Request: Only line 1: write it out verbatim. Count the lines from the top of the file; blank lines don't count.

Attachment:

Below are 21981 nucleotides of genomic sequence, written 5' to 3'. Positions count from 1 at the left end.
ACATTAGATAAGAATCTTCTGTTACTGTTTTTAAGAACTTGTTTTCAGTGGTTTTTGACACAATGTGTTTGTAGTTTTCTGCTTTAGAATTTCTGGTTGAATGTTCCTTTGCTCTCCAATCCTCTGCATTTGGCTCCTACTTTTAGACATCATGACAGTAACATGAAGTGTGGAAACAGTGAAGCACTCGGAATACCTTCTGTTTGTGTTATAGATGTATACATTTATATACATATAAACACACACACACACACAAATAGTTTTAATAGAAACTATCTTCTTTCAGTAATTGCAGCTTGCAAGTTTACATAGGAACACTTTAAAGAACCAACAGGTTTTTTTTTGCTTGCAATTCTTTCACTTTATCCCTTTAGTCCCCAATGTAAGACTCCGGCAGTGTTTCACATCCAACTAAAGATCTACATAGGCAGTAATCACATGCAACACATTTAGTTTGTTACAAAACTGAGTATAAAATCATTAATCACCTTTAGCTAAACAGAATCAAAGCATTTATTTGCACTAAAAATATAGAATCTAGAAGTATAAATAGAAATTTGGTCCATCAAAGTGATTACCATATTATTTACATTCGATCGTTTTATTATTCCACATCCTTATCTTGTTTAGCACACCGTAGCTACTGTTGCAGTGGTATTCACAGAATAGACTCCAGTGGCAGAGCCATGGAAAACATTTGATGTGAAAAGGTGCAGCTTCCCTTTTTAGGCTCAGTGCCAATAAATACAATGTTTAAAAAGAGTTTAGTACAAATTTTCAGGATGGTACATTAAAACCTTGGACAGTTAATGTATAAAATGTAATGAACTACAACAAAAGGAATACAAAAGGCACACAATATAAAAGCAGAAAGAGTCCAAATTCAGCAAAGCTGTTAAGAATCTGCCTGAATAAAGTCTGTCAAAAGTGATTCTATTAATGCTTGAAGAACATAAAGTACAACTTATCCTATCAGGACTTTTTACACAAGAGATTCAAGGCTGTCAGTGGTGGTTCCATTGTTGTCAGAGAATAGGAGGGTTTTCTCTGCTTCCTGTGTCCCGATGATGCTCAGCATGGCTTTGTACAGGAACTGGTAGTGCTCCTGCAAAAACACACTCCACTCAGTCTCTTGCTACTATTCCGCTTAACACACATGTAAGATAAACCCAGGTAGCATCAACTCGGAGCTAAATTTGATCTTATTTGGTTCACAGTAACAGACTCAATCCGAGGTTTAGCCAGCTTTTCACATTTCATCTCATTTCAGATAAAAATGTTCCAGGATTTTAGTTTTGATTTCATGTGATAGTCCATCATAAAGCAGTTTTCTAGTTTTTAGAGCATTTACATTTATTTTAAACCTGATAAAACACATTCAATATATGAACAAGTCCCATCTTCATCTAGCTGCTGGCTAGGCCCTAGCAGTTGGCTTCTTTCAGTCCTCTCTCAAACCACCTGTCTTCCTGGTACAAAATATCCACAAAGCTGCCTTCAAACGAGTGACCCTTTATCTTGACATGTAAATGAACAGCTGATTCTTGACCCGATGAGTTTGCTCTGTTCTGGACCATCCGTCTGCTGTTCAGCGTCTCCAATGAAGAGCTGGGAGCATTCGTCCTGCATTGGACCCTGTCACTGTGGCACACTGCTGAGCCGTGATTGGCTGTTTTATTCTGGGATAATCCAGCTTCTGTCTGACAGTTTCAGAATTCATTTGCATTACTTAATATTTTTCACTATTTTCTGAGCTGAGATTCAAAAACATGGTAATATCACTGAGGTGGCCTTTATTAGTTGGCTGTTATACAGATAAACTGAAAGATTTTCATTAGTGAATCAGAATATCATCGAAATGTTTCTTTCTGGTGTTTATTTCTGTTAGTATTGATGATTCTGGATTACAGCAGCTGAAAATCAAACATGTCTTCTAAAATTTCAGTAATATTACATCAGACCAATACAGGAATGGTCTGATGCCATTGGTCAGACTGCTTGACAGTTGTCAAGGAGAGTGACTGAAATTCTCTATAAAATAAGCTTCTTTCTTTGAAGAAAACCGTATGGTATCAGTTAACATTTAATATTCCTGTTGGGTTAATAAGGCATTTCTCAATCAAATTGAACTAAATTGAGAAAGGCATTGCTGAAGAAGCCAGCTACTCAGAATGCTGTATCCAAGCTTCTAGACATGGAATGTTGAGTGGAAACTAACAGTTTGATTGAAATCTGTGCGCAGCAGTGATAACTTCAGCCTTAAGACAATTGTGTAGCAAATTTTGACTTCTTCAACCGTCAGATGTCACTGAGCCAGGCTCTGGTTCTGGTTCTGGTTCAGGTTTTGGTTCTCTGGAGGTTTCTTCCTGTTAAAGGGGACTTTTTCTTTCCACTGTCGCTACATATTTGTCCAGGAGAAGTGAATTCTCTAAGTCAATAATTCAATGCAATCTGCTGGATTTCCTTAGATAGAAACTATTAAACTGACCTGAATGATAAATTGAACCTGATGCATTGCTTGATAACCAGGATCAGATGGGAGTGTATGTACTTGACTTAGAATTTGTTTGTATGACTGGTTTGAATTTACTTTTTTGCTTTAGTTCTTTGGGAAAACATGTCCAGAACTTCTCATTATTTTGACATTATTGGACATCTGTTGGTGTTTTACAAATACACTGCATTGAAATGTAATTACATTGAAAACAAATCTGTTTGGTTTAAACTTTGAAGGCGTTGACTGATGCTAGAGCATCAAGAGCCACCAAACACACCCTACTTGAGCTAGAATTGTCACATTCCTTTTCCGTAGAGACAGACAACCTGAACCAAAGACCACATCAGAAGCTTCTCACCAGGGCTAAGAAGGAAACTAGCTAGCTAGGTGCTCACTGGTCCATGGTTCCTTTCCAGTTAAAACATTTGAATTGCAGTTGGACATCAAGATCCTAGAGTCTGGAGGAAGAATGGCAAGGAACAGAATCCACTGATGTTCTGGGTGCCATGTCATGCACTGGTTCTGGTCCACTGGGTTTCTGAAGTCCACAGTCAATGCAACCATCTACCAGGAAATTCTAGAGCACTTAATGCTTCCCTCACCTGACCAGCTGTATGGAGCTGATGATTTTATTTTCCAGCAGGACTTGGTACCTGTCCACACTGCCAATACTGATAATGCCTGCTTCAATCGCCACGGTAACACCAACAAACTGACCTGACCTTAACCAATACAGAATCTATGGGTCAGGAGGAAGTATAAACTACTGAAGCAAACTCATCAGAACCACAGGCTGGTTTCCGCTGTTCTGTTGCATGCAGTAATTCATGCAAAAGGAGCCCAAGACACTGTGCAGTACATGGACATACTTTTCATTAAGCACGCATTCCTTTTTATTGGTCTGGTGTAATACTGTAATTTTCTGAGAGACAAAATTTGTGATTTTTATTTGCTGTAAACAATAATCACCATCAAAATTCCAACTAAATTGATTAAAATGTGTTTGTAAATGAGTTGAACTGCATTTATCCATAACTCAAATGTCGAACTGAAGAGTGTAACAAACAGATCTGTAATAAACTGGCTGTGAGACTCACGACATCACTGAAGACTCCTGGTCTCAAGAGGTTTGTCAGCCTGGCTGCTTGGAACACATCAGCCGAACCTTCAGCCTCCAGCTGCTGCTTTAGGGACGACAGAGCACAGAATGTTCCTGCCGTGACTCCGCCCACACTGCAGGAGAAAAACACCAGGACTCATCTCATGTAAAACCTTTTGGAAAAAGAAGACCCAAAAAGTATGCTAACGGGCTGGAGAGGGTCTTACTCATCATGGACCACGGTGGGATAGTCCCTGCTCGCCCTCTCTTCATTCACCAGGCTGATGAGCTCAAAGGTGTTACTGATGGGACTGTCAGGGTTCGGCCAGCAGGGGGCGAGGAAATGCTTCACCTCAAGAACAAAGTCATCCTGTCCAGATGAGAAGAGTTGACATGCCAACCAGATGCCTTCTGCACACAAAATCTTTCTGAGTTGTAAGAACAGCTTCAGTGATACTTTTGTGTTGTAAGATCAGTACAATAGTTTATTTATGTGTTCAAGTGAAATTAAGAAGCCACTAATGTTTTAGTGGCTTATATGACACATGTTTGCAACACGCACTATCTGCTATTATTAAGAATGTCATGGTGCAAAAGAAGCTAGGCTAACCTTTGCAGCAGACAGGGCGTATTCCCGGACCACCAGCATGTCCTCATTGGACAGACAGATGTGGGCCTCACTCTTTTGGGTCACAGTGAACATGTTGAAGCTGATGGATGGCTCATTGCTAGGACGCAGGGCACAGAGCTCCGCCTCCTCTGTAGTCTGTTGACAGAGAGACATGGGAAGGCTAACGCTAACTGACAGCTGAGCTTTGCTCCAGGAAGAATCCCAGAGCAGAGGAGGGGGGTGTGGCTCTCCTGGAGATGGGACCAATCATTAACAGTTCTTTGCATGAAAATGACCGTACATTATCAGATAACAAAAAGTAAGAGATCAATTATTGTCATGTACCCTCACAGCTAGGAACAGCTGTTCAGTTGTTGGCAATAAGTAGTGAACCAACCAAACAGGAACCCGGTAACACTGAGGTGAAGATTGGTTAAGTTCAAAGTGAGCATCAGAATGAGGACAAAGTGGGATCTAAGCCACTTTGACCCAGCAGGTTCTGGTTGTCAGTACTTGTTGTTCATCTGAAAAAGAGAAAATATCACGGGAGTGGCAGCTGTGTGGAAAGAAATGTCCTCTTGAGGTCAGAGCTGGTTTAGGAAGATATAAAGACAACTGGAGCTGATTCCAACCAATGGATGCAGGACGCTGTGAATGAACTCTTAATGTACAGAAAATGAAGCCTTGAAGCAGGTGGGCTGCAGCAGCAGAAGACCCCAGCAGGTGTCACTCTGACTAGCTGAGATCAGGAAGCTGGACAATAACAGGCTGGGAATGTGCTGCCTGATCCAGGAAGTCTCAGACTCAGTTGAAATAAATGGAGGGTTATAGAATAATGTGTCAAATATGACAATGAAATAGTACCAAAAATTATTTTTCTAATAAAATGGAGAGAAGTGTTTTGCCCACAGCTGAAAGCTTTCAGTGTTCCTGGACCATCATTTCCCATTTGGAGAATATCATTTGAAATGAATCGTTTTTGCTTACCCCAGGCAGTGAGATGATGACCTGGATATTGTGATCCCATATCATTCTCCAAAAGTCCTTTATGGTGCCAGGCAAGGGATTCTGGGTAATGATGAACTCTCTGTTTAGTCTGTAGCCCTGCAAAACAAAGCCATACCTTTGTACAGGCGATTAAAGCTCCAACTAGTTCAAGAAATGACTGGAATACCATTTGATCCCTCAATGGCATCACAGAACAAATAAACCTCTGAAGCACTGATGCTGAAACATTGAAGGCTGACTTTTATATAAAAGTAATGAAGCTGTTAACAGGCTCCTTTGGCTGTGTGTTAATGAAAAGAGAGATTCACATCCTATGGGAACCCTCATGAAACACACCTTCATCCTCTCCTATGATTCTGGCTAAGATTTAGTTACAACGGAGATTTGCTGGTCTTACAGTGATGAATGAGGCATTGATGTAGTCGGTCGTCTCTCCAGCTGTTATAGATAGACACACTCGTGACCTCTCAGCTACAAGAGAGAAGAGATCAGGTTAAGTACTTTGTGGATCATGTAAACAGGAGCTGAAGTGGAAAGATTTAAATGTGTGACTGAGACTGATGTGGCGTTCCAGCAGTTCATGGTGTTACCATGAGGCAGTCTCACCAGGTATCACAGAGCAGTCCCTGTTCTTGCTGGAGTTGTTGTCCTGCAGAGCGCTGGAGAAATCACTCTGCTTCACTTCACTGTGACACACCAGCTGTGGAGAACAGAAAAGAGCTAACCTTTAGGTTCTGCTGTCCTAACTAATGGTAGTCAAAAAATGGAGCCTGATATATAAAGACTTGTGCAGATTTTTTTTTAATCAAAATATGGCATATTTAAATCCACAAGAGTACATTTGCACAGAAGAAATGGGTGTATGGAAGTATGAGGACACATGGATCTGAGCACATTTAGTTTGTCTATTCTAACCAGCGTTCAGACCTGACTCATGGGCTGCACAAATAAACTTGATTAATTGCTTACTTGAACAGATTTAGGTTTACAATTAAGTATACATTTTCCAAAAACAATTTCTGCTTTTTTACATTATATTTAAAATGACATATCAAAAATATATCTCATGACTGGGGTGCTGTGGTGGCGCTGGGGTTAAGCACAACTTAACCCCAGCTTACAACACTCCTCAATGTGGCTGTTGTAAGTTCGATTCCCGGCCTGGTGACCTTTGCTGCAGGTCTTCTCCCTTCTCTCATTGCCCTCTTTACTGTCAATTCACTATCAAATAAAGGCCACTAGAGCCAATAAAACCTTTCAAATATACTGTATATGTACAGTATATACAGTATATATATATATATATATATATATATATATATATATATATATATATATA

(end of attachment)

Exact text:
Below are 21981 nucleotides of genomic sequence, written 5' to 3'. Positions count from 1 at the left end.